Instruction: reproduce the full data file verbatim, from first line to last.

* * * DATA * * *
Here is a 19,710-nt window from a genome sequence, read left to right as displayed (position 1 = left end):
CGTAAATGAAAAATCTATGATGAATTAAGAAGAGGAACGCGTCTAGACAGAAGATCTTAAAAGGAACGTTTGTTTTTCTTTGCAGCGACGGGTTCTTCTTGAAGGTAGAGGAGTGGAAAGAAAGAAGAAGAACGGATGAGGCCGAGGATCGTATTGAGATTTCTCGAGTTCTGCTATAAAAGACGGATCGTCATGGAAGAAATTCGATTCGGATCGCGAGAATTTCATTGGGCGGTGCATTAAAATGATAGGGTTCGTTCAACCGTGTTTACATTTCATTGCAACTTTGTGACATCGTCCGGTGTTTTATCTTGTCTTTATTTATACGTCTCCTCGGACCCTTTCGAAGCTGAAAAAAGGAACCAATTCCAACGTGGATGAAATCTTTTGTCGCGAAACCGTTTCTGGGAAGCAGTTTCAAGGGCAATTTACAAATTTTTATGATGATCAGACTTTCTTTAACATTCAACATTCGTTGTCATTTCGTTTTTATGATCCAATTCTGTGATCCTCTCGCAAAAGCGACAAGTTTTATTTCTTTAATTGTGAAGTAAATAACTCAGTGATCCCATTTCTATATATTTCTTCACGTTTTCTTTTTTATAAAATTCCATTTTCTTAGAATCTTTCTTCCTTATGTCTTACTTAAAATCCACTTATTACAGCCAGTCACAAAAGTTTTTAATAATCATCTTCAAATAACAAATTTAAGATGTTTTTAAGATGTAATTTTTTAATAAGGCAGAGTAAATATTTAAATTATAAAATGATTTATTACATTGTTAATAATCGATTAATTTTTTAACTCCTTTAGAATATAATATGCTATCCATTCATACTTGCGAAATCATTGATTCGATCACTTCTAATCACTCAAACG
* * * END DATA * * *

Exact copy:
Here is a 19,710-nt window from a genome sequence, read left to right as displayed (position 1 = left end):
CGTAAATGAAAAATCTATGATGAATTAAGAAGAGGAACGCGTCTAGACAGAAGATCTTAAAAGGAACGTTTGTTTTTCTTTGCAGCGACGGGTTCTTCTTGAAGGTAGAGGAGTGGAAAGAAAGAAGAAGAACGGATGAGGCCGAGGATCGTATTGAGATTTCTCGAGTTCTGCTATAAAAGACGGATCGTCATGGAAGAAATTCGATTCGGATCGCGAGAATTTCATTGGGCGGTGCATTAAAATGATAGGGTTCGTTCAACCGTGTTTACATTTCATTGCAACTTTGTGACATCGTCCGGTGTTTTATCTTGTCTTTATTTATACGTCTCCTCGGACCCTTTCGAAGCTGAAAAAAGGAACCAATTCCAACGTGGATGAAATCTTTTGTCGCGAAACCGTTTCTGGGAAGCAGTTTCAAGGGCAATTTACAAATTTTTATGATGATCAGACTTTCTTTAACATTCAACATTCGTTGTCATTTCGTTTTTATGATCCAATTCTGTGATCCTCTCGCAAAAGCGACAAGTTTTATTTCTTTAATTGTGAAGTAAATAACTCAGTGATCCCATTTCTATATATTTCTTCACGTTTTCTTTTTTATAAAATTCCATTTTCTTAGAATCTTTCTTCCTTATGTCTTACTTAAAATCCACTTATTACAGCCAGTCACAAAAGTTTTTAATAATCATCTTCAAATAACAAATTTAAGATGTTTTTAAGATGTAATTTTTTAATAAGGCAGAGTAAATATTTAAATTATAAAATGATTTATTACATTGTTAATAATCGATTAATTTTTTAACTCCTTTAGAATATAATATGCTATCCATTCATACTTGCGAAATCATTGATTCGATCACTTCTAATCACTCAAACG